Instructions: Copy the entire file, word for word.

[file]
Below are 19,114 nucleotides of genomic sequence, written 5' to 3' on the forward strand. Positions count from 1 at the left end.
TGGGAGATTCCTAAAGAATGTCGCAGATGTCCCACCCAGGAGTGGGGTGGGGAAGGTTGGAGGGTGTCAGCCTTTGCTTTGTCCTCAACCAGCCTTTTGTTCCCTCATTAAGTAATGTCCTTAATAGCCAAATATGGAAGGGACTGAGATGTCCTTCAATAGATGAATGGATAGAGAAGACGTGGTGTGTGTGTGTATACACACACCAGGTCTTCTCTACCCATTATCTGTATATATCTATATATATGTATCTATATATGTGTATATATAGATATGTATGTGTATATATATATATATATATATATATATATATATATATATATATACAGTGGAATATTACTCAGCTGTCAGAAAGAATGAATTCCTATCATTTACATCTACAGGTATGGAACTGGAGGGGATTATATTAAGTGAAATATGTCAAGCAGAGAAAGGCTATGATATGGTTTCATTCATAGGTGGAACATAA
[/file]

Below are 19,114 nucleotides of genomic sequence, written 5' to 3' on the forward strand. Positions count from 1 at the left end.
TGGGAGATTCCTAAAGAATGTCGCAGATGTCCCACCCAGGAGTGGGGTGGGGAAGGTTGGAGGGTGTCAGCCTTTGCTTTGTCCTCAACCAGCCTTTTGTTCCCTCATTAAGTAATGTCCTTAATAGCCAAATATGGAAGGGACTGAGATGTCCTTCAATAGATGAATGGATAGAGAAGACGTGGTGTGTGTGTGTATACACACACCAGGTCTTCTCTACCCATTATCTGTATATATCTATATATATGTATCTATATATGTGTATATATAGATATGTATGTGTATATATATATATATATATATATATATATATATATATATATATACAGTGGAATATTACTCAGCTGTCAGAAAGAATGAATTCCTATCATTTACATCTACAGGTATGGAACTGGAGGGGATTATATTAAGTGAAATATGTCAAGCAGAGAAAGGCTATGATATGGTTTCATTCATAGGTGGAACATAA